Known for their rich sound, wound nylon strings are commonly used on baritone or tenor ukuleles.
This type of string is similar to wound nylon, except that it has a metal core.
It lets your uke make a brighter sound without shifting to solid steel strings.
In other words, these strings make your ukulele sound like a traditional guitar.
Fluorocarbon strings are similar to traditional nylon strings, but they make a brighter, crisper, resonant tone.
They are smooth to the touch, easy on the fingertips, and also more durable and able to retain their tuning.
Fishing lines also typically use fluorocarbon, which is why many ukelele players experiment with fluorocarbon strings from sporting goods stores.
You do not often see steel strings on a ukulele.
It is more common in traditional guitars and bass guitars, which use brighter strings.
Nevertheless, steel is the way to go if you want your uke to make a bright tone and twangy sound.
Another thing that you have to consider when talking about ukulele strings is the tension.
The string’s tension refers to the amount of force or pressure it exerts when set at the right pitch.
In other words, it determines how tight the string feels when you pluck it.
High-tension strings tend to produce a more aggressive sound that is bolder and bigger.
However, this requires an aggressive playing style that can be harder to fret, and it is more suited for advanced players.
Low-tension strings make a richer, warmer tone and have a looser feel, and, as a result, they are easier to fret.
This type of string is ideal for beginners or those dealing with some pain in the fingers.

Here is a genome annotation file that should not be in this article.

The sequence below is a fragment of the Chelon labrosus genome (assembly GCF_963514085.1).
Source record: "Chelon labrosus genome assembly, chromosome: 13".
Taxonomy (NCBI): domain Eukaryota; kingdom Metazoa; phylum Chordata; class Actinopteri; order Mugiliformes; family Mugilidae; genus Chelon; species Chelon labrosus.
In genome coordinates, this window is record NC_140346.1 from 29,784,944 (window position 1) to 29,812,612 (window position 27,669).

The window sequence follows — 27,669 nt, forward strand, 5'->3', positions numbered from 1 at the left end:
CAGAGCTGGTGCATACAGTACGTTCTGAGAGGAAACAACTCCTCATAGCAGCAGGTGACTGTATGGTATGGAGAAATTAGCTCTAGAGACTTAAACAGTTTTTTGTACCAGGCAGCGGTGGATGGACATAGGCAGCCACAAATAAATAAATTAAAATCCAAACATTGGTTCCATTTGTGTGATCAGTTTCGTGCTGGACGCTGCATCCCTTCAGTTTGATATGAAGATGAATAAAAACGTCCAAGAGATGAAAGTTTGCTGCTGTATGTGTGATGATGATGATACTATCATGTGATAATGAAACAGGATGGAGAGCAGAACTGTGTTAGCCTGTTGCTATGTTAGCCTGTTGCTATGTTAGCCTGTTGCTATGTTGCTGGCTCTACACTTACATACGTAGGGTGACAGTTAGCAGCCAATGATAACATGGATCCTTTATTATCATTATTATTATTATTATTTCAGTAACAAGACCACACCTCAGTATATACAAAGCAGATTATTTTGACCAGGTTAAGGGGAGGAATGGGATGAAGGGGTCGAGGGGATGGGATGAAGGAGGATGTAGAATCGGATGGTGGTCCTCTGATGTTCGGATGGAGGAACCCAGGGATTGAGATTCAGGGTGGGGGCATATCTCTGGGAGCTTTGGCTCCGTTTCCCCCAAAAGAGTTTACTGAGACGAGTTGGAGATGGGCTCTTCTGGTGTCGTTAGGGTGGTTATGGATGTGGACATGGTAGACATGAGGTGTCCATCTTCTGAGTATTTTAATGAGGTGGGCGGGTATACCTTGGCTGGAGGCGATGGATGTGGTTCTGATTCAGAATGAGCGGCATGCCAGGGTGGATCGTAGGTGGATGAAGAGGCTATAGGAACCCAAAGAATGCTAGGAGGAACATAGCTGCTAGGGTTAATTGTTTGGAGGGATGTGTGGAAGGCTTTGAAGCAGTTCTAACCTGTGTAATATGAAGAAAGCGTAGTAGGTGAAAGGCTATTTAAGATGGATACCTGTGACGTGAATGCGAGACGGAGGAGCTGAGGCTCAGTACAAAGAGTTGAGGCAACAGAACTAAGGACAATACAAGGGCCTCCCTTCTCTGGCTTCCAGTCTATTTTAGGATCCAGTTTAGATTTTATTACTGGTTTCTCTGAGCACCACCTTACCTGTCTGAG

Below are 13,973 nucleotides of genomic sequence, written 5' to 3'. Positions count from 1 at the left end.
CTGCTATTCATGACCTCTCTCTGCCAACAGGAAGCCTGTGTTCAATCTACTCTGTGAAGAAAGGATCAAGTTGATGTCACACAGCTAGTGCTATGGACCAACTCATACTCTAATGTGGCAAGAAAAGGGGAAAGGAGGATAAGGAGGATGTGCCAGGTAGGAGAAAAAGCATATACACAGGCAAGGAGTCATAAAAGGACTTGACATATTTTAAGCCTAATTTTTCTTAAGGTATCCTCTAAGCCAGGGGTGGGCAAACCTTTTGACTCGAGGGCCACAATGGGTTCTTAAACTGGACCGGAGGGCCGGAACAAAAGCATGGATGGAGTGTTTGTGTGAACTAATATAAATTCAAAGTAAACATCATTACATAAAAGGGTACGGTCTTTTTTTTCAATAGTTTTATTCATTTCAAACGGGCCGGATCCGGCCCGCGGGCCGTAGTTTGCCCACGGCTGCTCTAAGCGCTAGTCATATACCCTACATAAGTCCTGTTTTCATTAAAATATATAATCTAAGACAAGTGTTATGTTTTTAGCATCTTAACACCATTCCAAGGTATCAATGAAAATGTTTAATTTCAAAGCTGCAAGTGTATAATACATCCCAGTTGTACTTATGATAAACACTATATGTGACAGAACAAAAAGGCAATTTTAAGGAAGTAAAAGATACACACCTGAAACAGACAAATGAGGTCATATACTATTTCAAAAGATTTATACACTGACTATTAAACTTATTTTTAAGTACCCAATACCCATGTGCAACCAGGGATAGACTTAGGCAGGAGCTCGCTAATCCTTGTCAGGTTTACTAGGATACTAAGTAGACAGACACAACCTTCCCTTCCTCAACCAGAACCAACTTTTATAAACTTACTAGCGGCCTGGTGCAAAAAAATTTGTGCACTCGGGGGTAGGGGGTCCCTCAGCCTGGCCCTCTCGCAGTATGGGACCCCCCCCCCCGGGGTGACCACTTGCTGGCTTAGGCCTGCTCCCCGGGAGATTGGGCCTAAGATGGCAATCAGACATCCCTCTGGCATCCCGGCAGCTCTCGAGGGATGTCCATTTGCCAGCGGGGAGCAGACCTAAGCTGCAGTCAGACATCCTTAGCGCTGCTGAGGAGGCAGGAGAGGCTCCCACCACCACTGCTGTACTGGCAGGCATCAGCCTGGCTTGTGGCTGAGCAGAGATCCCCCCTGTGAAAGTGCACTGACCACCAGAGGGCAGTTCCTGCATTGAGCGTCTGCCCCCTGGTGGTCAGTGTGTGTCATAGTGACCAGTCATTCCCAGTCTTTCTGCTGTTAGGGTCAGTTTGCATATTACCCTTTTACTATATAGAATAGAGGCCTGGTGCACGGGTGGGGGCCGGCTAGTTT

Common Ukulele Tunings
There are many ways to tune the strings on your ukulele.
Here’s a quick rundown of some of the most common methods.
1. Pedal Tuner
This tuner works on ukuleles that contain an electronic pickup.
It receives audio signals via a quarter-inch cable and passes them through another cable of the same size.
2. Clip-on Tuning
The clip-on tuner attaches to the headstock and measures vibrations.
It is suitable for all types of ukuleles, whether with or without a pickup.
3. Chromatic Tuner
Chromatic tuners detect the note of a string as you pluck it.
Using this device, you can quickly determine whether a string is too sharp or too flat.
4. Reentrant Tuning
Reentrant tuning describes how the strings do not go from the highest to the lowest pitch.
Instead, the third string from the top produces the lowest pitch.
Linear tuning, where the strings go from highest to lowest pitch, is more common on other stringed instruments.
5. Tuning Apps
Using an app on a smartphone to tune your ukulele is possible, but it is not ideal.
That is because ambient sounds can disrupt the process.
Still, it is a good backup method to have.
6. Good Old-Fashioned Manual Tuning
You don’t have to use any tuner if you have a knack for identifying notes just by hearing.
However, you have to be sure that at least one of the strings has the correct tuning.
With that single correctly tuned string, you can adjust the tuning of the other remaining strings.
Mastering Your Instrument
If you want to play like a pro, understanding the strings on your ukulele is a big step in the right direction.
Know your ukelele string names, and try out all the common tuning techniques.
Aside from helping you appreciate your ukelele better, it will help you tune your instrument and get the most out of every practice session.
Who knows, with just the knowledge presented above, you’re well on your way to producing charming sound.